Foreignisation - Gabriel Garcia Marquez
Thread poster: babylona
babylona
Local time: 17:38
Spanish to English
Aug 19, 2014

Hi,

Does anyone know of any novels by Gabriel Garcia Marquez which have been translated using the foreignisation method?

I know that Edith Grossman has translated many of his works but I cannot find any evidence to support the foreignsation.

Can anyone help?

Many thanks


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urbom
United Kingdom
Local time: 17:38
German to English
+ ...
Reason for question? Aug 19, 2014

Is this for an essay/thesis/dissertation?

(It's not a problem if it is -- I just want to give an answer that's relevant to your needs.)


[Edited at 2014-08-19 16:36 GMT]


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babylona
Local time: 17:38
Spanish to English
TOPIC STARTER
essay Aug 19, 2014

The question is for an essay.

I may have found an answer. I think 'Strange Pilgrims' by Garcia Marquez, translated by Edith Grossman may be an example of foreignisation but not sure. Need an article or review or something.


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urbom
United Kingdom
Local time: 17:38
German to English
+ ...
Beware of attributing motives to translators without justification Aug 20, 2014

I would be very wary of claiming that Edith Grossman, or indeed any other translator, used any particular theoretical 'method' when translating. You might well find a few examples in a book-length translation that could be called 'foreignization', but what about the rest of the translation not included in your examples? What 'method' or 'theory' would explain the rest of it?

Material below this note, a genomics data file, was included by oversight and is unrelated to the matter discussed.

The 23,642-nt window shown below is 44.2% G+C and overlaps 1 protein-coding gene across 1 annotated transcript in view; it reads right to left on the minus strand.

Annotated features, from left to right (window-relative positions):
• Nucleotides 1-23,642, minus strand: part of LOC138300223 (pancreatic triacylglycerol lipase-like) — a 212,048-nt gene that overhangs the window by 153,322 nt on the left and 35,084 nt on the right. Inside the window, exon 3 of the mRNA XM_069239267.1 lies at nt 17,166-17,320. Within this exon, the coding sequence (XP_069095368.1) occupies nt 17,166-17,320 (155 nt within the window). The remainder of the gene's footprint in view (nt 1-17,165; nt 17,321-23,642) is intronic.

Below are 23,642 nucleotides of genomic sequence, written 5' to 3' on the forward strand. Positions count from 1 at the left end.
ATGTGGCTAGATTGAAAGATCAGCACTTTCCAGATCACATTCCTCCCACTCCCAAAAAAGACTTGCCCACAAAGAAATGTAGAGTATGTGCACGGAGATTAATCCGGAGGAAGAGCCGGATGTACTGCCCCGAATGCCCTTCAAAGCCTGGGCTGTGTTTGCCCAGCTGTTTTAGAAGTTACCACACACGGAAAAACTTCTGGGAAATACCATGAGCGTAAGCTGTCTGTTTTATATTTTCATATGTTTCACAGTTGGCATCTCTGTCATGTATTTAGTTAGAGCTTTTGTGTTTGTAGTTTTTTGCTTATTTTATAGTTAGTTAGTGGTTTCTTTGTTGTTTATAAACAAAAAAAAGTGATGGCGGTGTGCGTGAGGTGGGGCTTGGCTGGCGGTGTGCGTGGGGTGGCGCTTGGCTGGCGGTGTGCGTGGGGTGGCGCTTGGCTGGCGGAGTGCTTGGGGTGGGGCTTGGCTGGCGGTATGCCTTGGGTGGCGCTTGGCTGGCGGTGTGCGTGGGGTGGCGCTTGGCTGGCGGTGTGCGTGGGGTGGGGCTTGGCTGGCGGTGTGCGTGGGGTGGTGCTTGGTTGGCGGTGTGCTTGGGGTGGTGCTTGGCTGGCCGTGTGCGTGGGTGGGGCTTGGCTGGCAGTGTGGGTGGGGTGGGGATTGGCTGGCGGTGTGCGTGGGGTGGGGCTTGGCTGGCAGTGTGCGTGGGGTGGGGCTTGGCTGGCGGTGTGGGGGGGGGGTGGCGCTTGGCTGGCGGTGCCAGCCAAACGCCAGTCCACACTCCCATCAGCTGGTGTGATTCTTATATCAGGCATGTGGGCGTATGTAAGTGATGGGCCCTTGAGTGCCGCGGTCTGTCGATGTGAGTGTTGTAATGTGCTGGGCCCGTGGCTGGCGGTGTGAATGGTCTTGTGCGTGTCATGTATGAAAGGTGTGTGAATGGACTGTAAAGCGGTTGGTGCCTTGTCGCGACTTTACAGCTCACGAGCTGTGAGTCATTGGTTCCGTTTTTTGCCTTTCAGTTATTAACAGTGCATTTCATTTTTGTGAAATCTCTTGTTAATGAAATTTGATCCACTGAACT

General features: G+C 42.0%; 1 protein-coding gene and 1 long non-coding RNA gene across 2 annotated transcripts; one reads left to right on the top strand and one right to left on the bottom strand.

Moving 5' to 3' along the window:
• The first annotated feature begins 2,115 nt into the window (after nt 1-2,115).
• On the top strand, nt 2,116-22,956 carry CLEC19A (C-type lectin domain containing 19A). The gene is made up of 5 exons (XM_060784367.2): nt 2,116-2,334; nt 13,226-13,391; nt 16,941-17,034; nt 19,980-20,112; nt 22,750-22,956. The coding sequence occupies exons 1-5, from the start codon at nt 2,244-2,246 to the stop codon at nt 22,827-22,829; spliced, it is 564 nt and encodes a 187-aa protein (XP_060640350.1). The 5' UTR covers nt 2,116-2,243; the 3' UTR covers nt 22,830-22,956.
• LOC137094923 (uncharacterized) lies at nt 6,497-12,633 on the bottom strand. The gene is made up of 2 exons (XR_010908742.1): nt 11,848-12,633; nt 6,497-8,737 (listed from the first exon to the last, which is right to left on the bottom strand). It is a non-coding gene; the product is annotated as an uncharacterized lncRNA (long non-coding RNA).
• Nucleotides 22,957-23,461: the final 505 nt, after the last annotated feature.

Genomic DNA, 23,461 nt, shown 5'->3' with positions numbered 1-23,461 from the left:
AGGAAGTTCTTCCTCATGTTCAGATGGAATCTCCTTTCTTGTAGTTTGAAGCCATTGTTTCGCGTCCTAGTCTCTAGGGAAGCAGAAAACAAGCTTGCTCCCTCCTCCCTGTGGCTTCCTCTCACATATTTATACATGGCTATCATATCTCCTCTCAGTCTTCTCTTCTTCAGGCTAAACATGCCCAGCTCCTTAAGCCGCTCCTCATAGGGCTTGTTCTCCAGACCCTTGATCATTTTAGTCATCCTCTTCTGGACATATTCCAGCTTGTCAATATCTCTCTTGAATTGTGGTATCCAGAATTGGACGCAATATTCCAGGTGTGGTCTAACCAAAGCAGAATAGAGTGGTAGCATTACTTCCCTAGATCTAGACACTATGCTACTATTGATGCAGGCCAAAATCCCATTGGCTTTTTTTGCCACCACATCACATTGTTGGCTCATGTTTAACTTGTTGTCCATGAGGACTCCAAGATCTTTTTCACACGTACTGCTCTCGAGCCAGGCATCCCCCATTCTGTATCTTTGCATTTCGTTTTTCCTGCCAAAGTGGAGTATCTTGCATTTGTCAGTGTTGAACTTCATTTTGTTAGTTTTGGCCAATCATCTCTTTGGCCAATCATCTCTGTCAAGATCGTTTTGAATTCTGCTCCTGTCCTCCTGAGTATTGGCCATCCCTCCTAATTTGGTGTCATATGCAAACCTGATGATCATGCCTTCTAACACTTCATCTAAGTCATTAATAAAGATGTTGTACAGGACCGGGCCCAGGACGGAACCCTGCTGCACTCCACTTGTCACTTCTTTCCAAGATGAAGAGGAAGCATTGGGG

In fact, Grossman has made statements like these in interviews:
I have read very little theory of translation. I never can figure out what the theoreticians are talking about.

and
Do you believe in a theory of translation?

EG: I find some theories very interesting while others don't make much sense to me. When I began to teach the workshops, I realized that general rules cannot be applied in an invariable way. I think that solutions to the most interesting problems in translation ultimately depend on the translator's intuition. For example, if part of the meaning is likely to disappear in the translation, there are times when I prefer to add a few words that may not exist in the original in order to convey the full idea.


By the way, I found those interviews by googling for the combination edith grossman translation theory interview. If you do the same search, you'll find the two interviews I quoted above plus many more.

I also recommend reading Edith Grossman's book Why Translation Matters (Yale University Press, 2010) to find out more about her own views on her working methods.

Gregory Rabassa is another prominent translator of García Márquez's works into English. His memoir is entitled If This Be Treason: Translation and Its Dyscontents (New Directions, 2005). In it he discusses how he translates, and he devotes a section to each of the authors whose works he has translated, including García Márquez.

Two more recommendations for discussions of the relevance (or lack thereof) of translation theory to the work of translators:
1) Boase-Beier, J. "Is Translation Theory of Any Practical Use?" In Other Words 41 (Summer 2013): 76-78.
If you cannot find that journal in your university's library, you could try contacting the publisher, the British Centre for Literary Translation at www.bclt.org.uk/publications/in-other-words/.
2) Chesterman, A. and Wagner, E. Can Theory Help Translators? St. Jerome Publishing, 2002.


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babylona
Local time: 17:38
Spanish to English
TOPIC STARTER
Thanks Aug 20, 2014

Many thanks, you have been very helpful indeed.

I don't know why I didn't think to key in 'Edith Grossman theory interviews'.

Anyway, I found a novel by Mayra Montero, The Red of His Shadow, which Grossman translated. I believe the novel contains a lot of foreignisation.

Cheers.


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Foreignisation - Gabriel Garcia Marquez

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